ONE EVENING last October, just a few weeks before Barack Obama was elected president, more than 1,000 people crowded into a ballroom at the Ritz-Carlton in Tysons Corner, Virginia, for the "Academy Awards of government contracting." As wineglasses clinked and Sinatra crooned in the background, a parade of executives marched across the stage to receive their accolades. After the speeches, the audience quieted for the "Contractor Hall of Fame" induction of Norman R. Augustine, the former chairman and ceo of Lockheed Martin.
"The private sector support of our government is a very important component of America's economy and the ability of our government to perform its function," Augustine told the crowd. "There are few greater burdens that one could bear than accepting the fiduciary responsibility of spending the public's money." Lockheed Martin bears a greater burden than most: Its $42.7 billion in revenue in 2008, 84 percent of it from the feds, made it the nation's largest government contractor. Known primarily as a defense firm, Lockheed actually does business with virtually every part of the federal government, including the departments of Agriculture, Commerce, Justice, Health and Human Services, Housing and Urban Development, Energy, and Transportation.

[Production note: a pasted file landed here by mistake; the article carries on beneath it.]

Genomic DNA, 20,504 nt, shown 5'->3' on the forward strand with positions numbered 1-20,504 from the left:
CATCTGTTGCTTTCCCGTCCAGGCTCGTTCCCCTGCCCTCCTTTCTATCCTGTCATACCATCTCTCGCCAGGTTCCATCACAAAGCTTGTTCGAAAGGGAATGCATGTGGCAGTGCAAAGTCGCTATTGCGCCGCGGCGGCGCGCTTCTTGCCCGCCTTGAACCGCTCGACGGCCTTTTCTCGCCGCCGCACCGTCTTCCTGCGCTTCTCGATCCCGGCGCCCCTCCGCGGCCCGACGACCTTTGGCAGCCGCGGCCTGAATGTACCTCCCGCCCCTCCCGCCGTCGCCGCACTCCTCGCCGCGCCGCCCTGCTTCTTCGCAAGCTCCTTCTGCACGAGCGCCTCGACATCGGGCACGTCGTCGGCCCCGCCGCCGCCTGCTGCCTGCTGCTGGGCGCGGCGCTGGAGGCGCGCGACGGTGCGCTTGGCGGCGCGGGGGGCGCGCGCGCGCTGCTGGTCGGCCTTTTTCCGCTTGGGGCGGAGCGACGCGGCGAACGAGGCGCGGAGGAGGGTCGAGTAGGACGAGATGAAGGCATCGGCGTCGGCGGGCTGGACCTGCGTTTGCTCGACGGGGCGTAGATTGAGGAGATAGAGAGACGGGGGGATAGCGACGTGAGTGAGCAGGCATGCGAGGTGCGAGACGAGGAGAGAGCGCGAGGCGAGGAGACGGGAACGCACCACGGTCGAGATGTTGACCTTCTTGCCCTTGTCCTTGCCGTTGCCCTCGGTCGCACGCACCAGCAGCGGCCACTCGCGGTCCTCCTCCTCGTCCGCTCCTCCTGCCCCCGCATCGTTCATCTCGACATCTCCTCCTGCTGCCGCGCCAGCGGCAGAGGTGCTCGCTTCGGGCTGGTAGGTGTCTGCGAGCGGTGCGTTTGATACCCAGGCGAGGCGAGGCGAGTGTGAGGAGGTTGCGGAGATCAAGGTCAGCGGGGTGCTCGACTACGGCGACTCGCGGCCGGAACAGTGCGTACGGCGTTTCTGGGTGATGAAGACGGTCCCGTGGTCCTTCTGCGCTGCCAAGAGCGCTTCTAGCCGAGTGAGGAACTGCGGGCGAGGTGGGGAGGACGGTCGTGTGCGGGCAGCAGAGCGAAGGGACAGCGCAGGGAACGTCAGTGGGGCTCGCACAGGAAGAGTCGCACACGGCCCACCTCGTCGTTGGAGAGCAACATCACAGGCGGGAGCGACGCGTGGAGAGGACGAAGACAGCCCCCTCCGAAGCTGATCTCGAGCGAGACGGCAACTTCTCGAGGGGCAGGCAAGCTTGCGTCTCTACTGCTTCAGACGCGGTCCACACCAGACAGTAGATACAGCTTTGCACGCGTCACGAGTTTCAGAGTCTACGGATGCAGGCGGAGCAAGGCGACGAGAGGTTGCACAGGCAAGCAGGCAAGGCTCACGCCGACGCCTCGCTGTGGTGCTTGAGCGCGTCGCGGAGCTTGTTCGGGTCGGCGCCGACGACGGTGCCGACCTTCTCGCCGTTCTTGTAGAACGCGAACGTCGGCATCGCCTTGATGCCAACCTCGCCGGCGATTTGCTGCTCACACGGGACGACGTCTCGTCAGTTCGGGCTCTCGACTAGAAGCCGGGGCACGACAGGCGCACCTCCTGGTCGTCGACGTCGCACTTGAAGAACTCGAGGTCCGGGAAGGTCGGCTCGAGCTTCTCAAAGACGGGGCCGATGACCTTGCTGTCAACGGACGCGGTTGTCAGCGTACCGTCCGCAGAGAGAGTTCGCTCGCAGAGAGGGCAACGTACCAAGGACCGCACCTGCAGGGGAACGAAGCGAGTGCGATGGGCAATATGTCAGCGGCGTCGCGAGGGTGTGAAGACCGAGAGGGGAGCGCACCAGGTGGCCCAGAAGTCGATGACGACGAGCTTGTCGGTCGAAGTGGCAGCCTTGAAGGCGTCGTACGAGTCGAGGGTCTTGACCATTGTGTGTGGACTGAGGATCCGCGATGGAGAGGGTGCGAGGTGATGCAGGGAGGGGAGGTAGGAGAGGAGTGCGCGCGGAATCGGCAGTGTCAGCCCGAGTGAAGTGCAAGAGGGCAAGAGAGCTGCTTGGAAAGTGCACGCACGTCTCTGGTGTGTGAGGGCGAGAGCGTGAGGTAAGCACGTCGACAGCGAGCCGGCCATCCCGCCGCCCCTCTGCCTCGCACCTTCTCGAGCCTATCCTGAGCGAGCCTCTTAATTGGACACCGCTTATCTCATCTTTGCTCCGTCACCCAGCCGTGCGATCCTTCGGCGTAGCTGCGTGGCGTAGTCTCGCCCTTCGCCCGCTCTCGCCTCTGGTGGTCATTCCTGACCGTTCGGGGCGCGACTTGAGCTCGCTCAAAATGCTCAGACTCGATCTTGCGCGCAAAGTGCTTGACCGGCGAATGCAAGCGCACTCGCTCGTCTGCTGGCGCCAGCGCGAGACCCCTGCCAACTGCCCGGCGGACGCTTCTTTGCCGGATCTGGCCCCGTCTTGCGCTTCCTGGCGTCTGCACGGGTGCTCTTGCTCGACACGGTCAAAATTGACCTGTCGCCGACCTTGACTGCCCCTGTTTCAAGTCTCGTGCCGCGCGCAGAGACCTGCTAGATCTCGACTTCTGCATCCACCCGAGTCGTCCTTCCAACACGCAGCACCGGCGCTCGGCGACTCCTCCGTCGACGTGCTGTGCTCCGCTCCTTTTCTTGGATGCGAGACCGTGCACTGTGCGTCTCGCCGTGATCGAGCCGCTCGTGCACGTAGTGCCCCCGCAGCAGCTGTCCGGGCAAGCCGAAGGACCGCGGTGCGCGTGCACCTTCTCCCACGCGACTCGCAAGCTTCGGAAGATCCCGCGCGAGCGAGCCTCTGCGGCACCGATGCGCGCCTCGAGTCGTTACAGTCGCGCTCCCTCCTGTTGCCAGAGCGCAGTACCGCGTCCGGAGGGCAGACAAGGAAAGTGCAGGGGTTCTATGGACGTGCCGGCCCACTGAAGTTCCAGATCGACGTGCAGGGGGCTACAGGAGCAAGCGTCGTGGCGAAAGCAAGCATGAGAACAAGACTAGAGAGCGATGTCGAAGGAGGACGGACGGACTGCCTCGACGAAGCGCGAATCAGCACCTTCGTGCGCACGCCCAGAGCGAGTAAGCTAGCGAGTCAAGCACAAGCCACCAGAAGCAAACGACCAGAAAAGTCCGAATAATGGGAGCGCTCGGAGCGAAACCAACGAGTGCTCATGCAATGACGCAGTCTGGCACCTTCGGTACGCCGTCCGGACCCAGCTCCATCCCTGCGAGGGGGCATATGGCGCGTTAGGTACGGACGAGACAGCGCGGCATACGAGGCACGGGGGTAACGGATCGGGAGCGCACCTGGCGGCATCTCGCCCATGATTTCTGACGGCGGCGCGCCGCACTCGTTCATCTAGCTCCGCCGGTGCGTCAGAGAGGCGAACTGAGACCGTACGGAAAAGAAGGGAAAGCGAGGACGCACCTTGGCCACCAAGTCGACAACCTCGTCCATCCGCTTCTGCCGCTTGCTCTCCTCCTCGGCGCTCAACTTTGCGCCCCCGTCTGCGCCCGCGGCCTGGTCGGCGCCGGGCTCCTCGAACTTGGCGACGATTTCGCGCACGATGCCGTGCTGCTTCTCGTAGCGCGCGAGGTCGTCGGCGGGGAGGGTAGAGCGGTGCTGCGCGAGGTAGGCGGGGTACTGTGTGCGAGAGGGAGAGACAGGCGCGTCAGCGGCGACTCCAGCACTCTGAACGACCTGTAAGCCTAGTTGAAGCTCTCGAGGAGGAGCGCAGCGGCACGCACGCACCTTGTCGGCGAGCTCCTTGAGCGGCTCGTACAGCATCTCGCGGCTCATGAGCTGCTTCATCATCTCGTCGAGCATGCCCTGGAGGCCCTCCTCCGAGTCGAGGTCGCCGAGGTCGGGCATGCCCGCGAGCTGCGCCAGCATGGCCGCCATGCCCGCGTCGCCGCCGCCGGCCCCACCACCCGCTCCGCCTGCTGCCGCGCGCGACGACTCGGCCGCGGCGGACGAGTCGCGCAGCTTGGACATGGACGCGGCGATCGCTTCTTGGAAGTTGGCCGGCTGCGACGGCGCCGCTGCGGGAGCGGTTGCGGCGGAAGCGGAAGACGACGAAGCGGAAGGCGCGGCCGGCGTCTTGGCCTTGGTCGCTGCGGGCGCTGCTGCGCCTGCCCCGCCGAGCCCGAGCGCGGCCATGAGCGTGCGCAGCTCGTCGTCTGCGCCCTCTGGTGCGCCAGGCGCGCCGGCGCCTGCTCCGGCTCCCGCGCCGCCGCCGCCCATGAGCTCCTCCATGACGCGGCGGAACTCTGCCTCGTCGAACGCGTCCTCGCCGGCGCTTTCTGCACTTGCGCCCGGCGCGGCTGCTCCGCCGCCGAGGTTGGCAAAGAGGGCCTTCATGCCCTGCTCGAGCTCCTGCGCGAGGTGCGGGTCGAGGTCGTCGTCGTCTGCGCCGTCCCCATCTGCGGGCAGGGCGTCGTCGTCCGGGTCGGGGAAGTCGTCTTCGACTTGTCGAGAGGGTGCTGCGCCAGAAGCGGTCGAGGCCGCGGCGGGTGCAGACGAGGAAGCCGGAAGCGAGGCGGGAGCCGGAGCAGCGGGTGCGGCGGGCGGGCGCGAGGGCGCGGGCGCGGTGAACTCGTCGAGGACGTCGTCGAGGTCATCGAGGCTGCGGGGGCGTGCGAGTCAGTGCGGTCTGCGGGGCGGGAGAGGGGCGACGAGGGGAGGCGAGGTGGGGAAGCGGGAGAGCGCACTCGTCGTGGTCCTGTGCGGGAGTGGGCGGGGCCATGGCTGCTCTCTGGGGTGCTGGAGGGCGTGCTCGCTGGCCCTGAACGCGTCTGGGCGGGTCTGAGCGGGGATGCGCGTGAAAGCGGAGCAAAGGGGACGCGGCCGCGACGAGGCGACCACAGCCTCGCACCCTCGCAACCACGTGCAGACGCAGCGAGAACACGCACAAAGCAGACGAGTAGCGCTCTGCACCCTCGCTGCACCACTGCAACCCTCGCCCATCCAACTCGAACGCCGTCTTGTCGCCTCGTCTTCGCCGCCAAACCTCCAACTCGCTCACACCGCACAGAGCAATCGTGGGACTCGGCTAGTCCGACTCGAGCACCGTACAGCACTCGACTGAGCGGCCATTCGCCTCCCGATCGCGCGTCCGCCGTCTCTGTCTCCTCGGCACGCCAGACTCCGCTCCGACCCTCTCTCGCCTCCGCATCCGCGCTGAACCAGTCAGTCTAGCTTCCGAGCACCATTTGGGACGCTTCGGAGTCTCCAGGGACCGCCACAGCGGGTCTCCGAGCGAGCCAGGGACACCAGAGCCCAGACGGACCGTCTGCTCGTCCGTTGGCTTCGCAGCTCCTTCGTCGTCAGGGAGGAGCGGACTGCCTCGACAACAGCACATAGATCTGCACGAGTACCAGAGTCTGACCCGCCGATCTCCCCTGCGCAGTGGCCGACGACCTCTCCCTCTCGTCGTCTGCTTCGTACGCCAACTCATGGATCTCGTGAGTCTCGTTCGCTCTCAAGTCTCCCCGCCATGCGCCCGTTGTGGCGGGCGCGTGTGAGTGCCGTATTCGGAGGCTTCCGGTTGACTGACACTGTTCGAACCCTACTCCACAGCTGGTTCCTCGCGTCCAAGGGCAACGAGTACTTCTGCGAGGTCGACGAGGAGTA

The company's enormous reach is a window on how the past three decades have transformed Washington. To be sure, contracting has always been part of how government gets its work done. But starting in the Reagan administration (and accelerating under Clinton and George W. Bush), outsourcing turned from a means to an end: Agencies were actually required to justify why a particular job could not be done by the private sector and prove to budget officials that it was cheaper and more efficient to keep that job in-house. As a result, the federal government now employs a comparatively small number of civil servants who oversee vast armies of private sector workers—and the imbalance keeps growing as the government adds more responsibilities and more contracts. (Much of the work of bailing out and monitoring troubled financial institutions, for example, is being performed by private companies, not government experts.)